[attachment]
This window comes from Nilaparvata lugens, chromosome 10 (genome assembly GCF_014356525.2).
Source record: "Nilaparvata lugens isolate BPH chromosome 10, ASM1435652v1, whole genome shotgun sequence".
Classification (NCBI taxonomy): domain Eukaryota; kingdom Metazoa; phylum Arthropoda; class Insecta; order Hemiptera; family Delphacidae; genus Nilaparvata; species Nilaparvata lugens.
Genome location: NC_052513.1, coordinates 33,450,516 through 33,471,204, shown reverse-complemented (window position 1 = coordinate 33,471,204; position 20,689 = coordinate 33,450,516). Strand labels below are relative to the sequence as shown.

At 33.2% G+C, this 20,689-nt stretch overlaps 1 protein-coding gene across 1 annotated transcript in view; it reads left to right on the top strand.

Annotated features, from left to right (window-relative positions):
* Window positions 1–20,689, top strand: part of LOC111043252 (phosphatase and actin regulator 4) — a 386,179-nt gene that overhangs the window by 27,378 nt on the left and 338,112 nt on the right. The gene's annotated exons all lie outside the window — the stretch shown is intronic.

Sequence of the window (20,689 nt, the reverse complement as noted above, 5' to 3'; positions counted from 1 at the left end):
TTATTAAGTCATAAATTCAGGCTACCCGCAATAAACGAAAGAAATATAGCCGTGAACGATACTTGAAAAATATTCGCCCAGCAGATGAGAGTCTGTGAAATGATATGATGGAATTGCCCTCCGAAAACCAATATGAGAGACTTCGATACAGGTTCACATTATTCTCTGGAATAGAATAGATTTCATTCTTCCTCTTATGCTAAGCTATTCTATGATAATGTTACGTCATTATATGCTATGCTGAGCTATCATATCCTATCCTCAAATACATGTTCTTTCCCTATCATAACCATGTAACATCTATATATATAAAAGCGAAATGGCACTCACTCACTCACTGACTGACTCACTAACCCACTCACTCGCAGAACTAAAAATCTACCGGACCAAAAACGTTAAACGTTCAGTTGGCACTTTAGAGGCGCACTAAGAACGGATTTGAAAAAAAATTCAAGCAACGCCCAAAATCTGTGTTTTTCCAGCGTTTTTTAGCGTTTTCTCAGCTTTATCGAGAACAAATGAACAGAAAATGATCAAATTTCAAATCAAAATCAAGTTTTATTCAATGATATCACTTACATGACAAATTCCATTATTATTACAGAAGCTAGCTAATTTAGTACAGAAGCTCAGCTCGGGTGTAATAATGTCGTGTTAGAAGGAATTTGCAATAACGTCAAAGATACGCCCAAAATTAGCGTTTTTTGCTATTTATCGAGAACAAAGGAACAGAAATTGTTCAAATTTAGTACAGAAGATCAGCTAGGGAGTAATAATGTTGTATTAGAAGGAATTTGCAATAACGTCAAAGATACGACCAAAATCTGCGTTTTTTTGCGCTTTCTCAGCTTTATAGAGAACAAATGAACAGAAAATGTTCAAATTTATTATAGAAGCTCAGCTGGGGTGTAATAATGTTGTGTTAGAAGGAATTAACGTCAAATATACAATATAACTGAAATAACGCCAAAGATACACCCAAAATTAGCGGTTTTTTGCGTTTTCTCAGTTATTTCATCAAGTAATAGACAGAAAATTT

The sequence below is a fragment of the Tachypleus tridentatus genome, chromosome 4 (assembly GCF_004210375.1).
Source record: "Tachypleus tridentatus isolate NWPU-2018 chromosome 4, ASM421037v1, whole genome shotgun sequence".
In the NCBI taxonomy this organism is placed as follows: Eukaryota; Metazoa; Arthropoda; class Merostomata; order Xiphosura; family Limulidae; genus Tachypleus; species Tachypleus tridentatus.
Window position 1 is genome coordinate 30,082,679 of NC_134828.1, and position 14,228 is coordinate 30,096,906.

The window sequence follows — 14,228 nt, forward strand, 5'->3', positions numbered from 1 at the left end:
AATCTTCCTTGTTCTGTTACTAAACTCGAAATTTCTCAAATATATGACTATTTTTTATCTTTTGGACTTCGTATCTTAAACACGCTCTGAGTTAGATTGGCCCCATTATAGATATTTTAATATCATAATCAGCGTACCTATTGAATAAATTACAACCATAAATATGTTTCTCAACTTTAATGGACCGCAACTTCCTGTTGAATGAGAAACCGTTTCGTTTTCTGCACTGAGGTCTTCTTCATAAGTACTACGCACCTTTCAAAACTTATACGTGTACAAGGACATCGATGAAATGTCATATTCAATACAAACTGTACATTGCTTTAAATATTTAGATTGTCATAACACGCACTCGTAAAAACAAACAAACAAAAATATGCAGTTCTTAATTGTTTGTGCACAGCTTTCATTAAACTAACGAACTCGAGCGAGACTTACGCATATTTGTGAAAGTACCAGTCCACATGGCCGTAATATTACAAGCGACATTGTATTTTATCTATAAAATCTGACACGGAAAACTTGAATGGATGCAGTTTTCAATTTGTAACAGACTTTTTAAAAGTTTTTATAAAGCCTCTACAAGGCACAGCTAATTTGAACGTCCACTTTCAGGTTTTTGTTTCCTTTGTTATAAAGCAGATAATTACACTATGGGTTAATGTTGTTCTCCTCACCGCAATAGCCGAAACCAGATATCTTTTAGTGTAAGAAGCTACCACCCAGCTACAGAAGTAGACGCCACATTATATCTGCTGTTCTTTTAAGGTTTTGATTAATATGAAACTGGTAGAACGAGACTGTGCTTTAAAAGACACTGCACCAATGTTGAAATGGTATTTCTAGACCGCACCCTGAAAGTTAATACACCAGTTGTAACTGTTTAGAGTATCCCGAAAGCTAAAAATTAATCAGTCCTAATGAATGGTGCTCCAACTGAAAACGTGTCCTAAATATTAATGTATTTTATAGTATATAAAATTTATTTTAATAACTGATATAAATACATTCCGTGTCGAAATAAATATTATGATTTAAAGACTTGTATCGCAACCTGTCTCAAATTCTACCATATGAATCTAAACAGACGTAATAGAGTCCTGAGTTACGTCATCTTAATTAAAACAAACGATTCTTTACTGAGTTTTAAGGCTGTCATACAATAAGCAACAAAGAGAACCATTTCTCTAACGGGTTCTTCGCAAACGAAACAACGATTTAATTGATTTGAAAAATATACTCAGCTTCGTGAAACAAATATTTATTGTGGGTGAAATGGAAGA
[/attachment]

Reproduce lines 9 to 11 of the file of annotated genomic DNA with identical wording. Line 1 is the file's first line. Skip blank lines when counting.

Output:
TTATTAAGTCATAAATTCAGGCTACCCGCAATAAACGAAAGAAATATAGCCGTGAACGATACTTGAAAAATATTCGCCCAGCAGATGAGAGTCTGTGAAATGATATGATGGAATTGCCCTCCGAAAACCAATATGAGAGACTTCGATACAGGTTCACATTATTCTCTGGAATAGAATAGATTTCATTCTTCCTCTTATGCTAAGCTATTCTATGATAATGTTACGTCATTATATGCTATGCTGAGCTATCATATCCTATCCTCAAATACATGTTCTTTCCCTATCATAACCATGTAACATCTATATATATAAAAGCGAAATGGCACTCACTCACTCACTGACTGACTCACTAACCCACTCACTCGCAGAACTAAAAATCTACCGGACCAAAAACGTTAAACGTTCAGTTGGCACTTTAGAGGCGCACTAAGAACGGATTTGAAAAAAAATTCAAGCAACGCCCAAAATCTGTGTTTTTCCAGCGTTTTTTAGCGTTTTCTCAGCTTTATCGAGAACAAATGAACAGAAAATGATCAAATTTCAAATCAAAATCAAGTTTTATTCAATGATATCACTTACATGACAAATTCCATTATTATTACAGAAGCTAGCTAATTTAGTACAGAAGCTCAGCTCGGGTGTAATAATGTCGTGTTAGAAGGAATTTGCAATAACGTCAAAGATACGCCCAAAATTAGCGTTTTTTGCTATTTATCGAGAACAAAGGAACAGAAATTGTTCAAATTTAGTACAGAAGATCAGCTAGGGAGTAATAATGTTGTATTAGAAGGAATTTGCAATAACGTCAAAGATACGACCAAAATCTGCGTTTTTTTGCGCTTTCTCAGCTTTATAGAGAACAAATGAACAGAAAATGTTCAAATTTATTATAGAAGCTCAGCTGGGGTGTAATAATGTTGTGTTAGAAGGAATTAACGTCAAATATACAATATAACTGAAATAACGCCAAAGATACACCCAAAATTAGCGGTTTTTTGCGTTTTCTCAGTTATTTCATCAAGTAATAGACAGAAAATTT

The sequence below is a fragment of the Tachypleus tridentatus genome, chromosome 4 (assembly GCF_004210375.1).
Source record: "Tachypleus tridentatus isolate NWPU-2018 chromosome 4, ASM421037v1, whole genome shotgun sequence".